上智大学外国語学部英語学科・上智大学文学部心理学科・東京女子大学文理学部心理学科・お茶の水女子大学文教育学部人間社会科学科 A.平尾（ ICU高校 ）
思えば高校１年の春が間違いだった。七年半の海外生活を終えて、訳も判らないまま高校を受験して帰国枠入試トップの成績で入学してしまったのがいけなかった。私は調子に乗って遊び歩き、部活に燃え、半年ほど「まあ、帰国したばかりだから仕方ないよね」という甘えから、成績表の発する危険信号を察知することもなかった。しかし、某予備校の冬期講習に参加してから、英語に頼り切っていた自分の学力がいかに危ういかを思い知らされた。 そこで母親が探してきたのが伸孝学園だった。弟が先に体験入学して気に入っていたので、高１の三学期から試しに通ってみることにした。結局、高１の学年成績にはあまり影響がなかったものの、勉強をするという習慣を身につけることができ、高２の中間試験から徐々に成績が上昇してきた。絶望的だった私の国語力がおよそ一年で小６から高校レベルにまであがったということも、伸孝学園で鍛えられたからこそ達成できた。高３の１０月に理系から文系に変えた時も、伸孝学園だったからこそ何事もなく（母親とは一悶着あったけれども）、受験を乗り切ることができた。 しかし、高１で遊びすぎたという遅れからか、模擬試験などの成績はひどかった。数学は特に、偏差値が英語の偏差値の半分を下回ったこともあった。先生方には「重症」「集中力がない」「大丈夫かな…」とばかり言われていたのにもかかわらず、冬期講習では、徹底的にセンター試験の数学と国語を鍛えられ、センター試験本番では以前のマーク式模試などと比べ１００点近くも成績が上がり、その後の私大受験および国立大受験も同じ調子で、結局受験した大学はすべて合格できた。本番に強いと言ってしまえばそれまでだが、本番に強くなるような実力をつけてくれたのは伸孝学園に他ならない。 他の塾なら、模試の成績等で実力がつく前に志望校を諦めさせられていたかもしれない。実力がつくまでじっくり教えるという伸孝学園の教育方針のおかげで、今はどこの大学に行こうか迷ってしまうという贅沢な悩みも抱えているほどだ。
My Success Story: A.Hirao (International Christian University High School)
When I look back, I made a big mistake in the spring of the year I returned from the United States. Seven and a half years in America gave me a more solid understanding of English than many of my peers in Japan and grades that made it possible for me to achieve top scores on my entrance exam to ICU High School. I became less and less inclined to study than I used to be because I was so engrossed in my extracurricular activities and going out with my friends. The excuse I had for it was that I was, after all, a returnee, and should not be subject to the rigorous curriculum of studies common to Japanese school systems, at least, not right away. Little did I know that my report card was in such an appalling state that I was barely hanging on to the top half of my class and thanks to my proficiency in English at that. In my first winter session at a college preparatory school, I found out that any subject other than English was not even up to the standards of most high school students my age.
My mother then found out about Shinko-gakuen. First, my brother enrolled for a trial period, and since he liked it, I decided I would give it a try and started from the third term of my first year of high school. My attending Shinko-gakuen did not show much result at first, but as I got into my second year, my grades went on a gradual rise. Remarkably, within a year I was able to catch up on my Japanese, which was about sixth grade level when I returned to Japan, as I acquired the habit of studying. Because of the flexibility of Shinko-gakuen, I was also able to switch from science-oriented prep course to the liberal arts prep course without any trouble, except for my mother, that is.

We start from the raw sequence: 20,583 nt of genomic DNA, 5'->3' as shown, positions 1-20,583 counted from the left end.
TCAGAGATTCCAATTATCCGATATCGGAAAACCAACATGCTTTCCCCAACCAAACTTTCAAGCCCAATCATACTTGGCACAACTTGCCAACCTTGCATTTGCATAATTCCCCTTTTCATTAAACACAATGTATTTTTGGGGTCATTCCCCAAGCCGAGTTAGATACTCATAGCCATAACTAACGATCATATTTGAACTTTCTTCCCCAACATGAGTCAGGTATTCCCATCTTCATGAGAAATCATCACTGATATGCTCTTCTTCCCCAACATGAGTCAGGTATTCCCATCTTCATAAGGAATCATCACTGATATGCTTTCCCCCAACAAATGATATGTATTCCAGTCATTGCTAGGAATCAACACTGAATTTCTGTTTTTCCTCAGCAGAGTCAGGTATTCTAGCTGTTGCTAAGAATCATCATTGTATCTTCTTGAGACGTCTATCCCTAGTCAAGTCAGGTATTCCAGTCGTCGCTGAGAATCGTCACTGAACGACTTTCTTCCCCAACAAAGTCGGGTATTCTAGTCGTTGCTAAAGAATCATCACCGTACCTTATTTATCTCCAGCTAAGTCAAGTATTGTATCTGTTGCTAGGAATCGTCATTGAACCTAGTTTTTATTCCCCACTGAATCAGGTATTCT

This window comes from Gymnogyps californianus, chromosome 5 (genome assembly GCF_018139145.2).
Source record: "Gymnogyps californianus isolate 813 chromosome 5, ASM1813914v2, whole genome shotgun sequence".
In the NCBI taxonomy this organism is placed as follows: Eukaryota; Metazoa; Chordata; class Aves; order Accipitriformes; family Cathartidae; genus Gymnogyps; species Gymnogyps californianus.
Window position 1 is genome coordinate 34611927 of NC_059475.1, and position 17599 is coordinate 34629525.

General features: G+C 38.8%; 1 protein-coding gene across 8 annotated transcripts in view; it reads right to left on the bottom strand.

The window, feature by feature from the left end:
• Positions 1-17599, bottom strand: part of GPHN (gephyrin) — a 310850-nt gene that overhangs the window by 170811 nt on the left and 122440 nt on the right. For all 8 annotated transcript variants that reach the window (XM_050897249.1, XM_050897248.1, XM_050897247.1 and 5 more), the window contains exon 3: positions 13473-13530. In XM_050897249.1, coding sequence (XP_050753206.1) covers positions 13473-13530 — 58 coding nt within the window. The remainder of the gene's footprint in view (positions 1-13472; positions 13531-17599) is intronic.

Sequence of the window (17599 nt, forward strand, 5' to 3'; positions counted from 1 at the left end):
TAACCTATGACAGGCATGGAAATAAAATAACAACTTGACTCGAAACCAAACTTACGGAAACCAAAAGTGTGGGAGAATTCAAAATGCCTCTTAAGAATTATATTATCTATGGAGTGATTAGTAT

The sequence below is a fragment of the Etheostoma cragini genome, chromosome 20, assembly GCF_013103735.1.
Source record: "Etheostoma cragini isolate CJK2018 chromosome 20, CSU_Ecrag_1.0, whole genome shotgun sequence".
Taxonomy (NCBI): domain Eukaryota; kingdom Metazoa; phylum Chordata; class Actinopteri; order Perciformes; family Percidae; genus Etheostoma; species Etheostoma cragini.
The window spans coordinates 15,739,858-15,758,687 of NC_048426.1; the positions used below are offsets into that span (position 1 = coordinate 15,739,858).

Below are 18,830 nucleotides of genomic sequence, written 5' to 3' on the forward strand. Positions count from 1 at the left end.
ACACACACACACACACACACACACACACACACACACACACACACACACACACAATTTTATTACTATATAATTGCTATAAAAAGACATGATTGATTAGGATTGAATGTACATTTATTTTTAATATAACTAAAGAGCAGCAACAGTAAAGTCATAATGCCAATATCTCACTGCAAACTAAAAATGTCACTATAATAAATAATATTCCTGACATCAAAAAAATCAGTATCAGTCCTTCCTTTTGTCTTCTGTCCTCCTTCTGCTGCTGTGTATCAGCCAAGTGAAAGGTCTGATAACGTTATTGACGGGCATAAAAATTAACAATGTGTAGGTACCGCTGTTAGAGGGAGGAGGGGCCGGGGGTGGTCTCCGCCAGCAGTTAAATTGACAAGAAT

My first year of high school, though, affected my progress later on. Scores from model examinations were such that I would have never allowed myself to get, were I back in junior high. My math scores, especially, were so horrible that the deferential value on my math score in one exam was under half of what it was for my English scores. The teachers kept telling me that I was impossibly lacking in mathematics skills, had little concentration or motivation, and that they were worried that I might not survive the entrance examinations. In the winter sessions, my teachers looked after my math and Japanese, which led to the astonishing scores on my Center exams, which were higher by about a hundred points than my Center Pretest I took a month before the real exams. I passed every entrance exam that I applied for Sophia University, Tokyo Women’s Christian University, and the Ochanomizu Women’s University, which is run by the Ministry of Education.
It could be said that I perform better under extreme conditions, but Shinko-gakuen has trained me so that I could face any odds in the entrance examinations I didn’t even have to use the returnee privileges that most private schools have. Other prep schools might have talked me into giving up on the school of my choice, but Shinko-gakuen took good care of me until the very last day before exams. Thanks to Shinko-gakuen, I now have a new problem: deciding which school I want to attend.